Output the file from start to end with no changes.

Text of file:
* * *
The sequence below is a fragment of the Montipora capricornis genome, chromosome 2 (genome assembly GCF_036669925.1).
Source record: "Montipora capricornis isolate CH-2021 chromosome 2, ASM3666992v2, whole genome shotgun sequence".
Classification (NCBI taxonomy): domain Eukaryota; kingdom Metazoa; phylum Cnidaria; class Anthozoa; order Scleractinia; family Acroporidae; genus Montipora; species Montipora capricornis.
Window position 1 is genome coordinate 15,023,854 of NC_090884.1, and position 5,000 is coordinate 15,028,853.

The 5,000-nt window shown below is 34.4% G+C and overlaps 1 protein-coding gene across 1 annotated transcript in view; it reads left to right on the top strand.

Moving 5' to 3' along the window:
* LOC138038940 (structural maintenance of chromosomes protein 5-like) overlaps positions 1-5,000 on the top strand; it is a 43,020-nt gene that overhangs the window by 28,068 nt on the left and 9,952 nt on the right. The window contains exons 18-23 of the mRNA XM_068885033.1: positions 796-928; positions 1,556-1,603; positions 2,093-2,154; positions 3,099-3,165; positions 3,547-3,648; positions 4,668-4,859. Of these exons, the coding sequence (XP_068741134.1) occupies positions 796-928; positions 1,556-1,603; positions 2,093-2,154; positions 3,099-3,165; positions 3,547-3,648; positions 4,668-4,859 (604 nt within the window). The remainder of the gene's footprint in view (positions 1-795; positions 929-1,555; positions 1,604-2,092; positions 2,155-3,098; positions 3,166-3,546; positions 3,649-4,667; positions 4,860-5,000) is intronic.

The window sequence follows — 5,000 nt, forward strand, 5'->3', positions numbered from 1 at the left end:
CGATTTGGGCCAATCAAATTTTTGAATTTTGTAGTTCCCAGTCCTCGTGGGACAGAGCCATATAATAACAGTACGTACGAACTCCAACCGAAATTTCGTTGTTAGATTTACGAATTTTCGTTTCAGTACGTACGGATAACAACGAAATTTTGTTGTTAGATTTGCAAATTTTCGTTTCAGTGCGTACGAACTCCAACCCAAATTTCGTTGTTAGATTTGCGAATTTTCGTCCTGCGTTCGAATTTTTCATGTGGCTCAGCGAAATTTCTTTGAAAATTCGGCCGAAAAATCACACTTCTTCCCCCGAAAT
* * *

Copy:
The sequence below is a fragment of the Montipora capricornis genome, chromosome 2 (genome assembly GCF_036669925.1).
Source record: "Montipora capricornis isolate CH-2021 chromosome 2, ASM3666992v2, whole genome shotgun sequence".
Classification (NCBI taxonomy): domain Eukaryota; kingdom Metazoa; phylum Cnidaria; class Anthozoa; order Scleractinia; family Acroporidae; genus Montipora; species Montipora capricornis.
Window position 1 is genome coordinate 15,023,854 of NC_090884.1, and position 5,000 is coordinate 15,028,853.

The 5,000-nt window shown below is 34.4% G+C and overlaps 1 protein-coding gene across 1 annotated transcript in view; it reads left to right on the top strand.

Moving 5' to 3' along the window:
* LOC138038940 (structural maintenance of chromosomes protein 5-like) overlaps positions 1-5,000 on the top strand; it is a 43,020-nt gene that overhangs the window by 28,068 nt on the left and 9,952 nt on the right. The window contains exons 18-23 of the mRNA XM_068885033.1: positions 796-928; positions 1,556-1,603; positions 2,093-2,154; positions 3,099-3,165; positions 3,547-3,648; positions 4,668-4,859. Of these exons, the coding sequence (XP_068741134.1) occupies positions 796-928; positions 1,556-1,603; positions 2,093-2,154; positions 3,099-3,165; positions 3,547-3,648; positions 4,668-4,859 (604 nt within the window). The remainder of the gene's footprint in view (positions 1-795; positions 929-1,555; positions 1,604-2,092; positions 2,155-3,098; positions 3,166-3,546; positions 3,649-4,667; positions 4,860-5,000) is intronic.

The window sequence follows — 5,000 nt, forward strand, 5'->3', positions numbered from 1 at the left end:
CGATTTGGGCCAATCAAATTTTTGAATTTTGTAGTTCCCAGTCCTCGTGGGACAGAGCCATATAATAACAGTACGTACGAACTCCAACCGAAATTTCGTTGTTAGATTTACGAATTTTCGTTTCAGTACGTACGGATAACAACGAAATTTTGTTGTTAGATTTGCAAATTTTCGTTTCAGTGCGTACGAACTCCAACCCAAATTTCGTTGTTAGATTTGCGAATTTTCGTCCTGCGTTCGAATTTTTCATGTGGCTCAGCGAAATTTCTTTGAAAATTCGGCCGAAAAATCACACTTCTTCCCCCGAAAT